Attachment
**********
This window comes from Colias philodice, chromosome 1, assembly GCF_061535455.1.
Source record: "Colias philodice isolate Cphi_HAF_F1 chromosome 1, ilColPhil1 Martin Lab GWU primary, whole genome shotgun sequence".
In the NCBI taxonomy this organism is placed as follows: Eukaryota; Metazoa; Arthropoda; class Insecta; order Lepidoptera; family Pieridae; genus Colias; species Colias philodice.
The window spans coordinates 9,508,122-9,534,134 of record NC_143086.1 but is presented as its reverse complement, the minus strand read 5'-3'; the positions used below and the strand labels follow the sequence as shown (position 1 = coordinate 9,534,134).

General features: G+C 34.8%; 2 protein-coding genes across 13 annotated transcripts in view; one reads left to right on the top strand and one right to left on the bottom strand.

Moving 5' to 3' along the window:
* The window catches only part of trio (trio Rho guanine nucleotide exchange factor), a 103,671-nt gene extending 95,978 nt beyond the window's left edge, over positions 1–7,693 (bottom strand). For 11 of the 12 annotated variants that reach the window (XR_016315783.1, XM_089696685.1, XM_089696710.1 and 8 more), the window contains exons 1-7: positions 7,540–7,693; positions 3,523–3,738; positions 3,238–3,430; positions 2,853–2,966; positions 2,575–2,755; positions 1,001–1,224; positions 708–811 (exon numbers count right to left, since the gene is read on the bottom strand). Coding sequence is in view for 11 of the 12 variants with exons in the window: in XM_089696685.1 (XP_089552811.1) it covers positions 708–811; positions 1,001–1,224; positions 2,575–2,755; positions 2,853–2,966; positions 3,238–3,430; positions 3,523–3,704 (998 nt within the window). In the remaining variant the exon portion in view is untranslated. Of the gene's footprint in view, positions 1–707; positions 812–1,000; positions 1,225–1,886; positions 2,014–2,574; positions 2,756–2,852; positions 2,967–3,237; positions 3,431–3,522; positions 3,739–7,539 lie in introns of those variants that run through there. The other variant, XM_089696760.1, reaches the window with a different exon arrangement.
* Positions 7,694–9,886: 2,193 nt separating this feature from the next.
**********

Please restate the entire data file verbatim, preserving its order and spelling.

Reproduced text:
This window comes from Colias philodice, chromosome 1, assembly GCF_061535455.1.
Source record: "Colias philodice isolate Cphi_HAF_F1 chromosome 1, ilColPhil1 Martin Lab GWU primary, whole genome shotgun sequence".
In the NCBI taxonomy this organism is placed as follows: Eukaryota; Metazoa; Arthropoda; class Insecta; order Lepidoptera; family Pieridae; genus Colias; species Colias philodice.
The window spans coordinates 9,508,122-9,534,134 of record NC_143086.1 but is presented as its reverse complement, the minus strand read 5'-3'; the positions used below and the strand labels follow the sequence as shown (position 1 = coordinate 9,534,134).

General features: G+C 34.8%; 2 protein-coding genes across 13 annotated transcripts in view; one reads left to right on the top strand and one right to left on the bottom strand.

Moving 5' to 3' along the window:
* The window catches only part of trio (trio Rho guanine nucleotide exchange factor), a 103,671-nt gene extending 95,978 nt beyond the window's left edge, over positions 1–7,693 (bottom strand). For 11 of the 12 annotated variants that reach the window (XR_016315783.1, XM_089696685.1, XM_089696710.1 and 8 more), the window contains exons 1-7: positions 7,540–7,693; positions 3,523–3,738; positions 3,238–3,430; positions 2,853–2,966; positions 2,575–2,755; positions 1,001–1,224; positions 708–811 (exon numbers count right to left, since the gene is read on the bottom strand). Coding sequence is in view for 11 of the 12 variants with exons in the window: in XM_089696685.1 (XP_089552811.1) it covers positions 708–811; positions 1,001–1,224; positions 2,575–2,755; positions 2,853–2,966; positions 3,238–3,430; positions 3,523–3,704 (998 nt within the window). In the remaining variant the exon portion in view is untranslated. Of the gene's footprint in view, positions 1–707; positions 812–1,000; positions 1,225–1,886; positions 2,014–2,574; positions 2,756–2,852; positions 2,967–3,237; positions 3,431–3,522; positions 3,739–7,539 lie in introns of those variants that run through there. The other variant, XM_089696760.1, reaches the window with a different exon arrangement.
* Positions 7,694–9,886: 2,193 nt separating this feature from the next.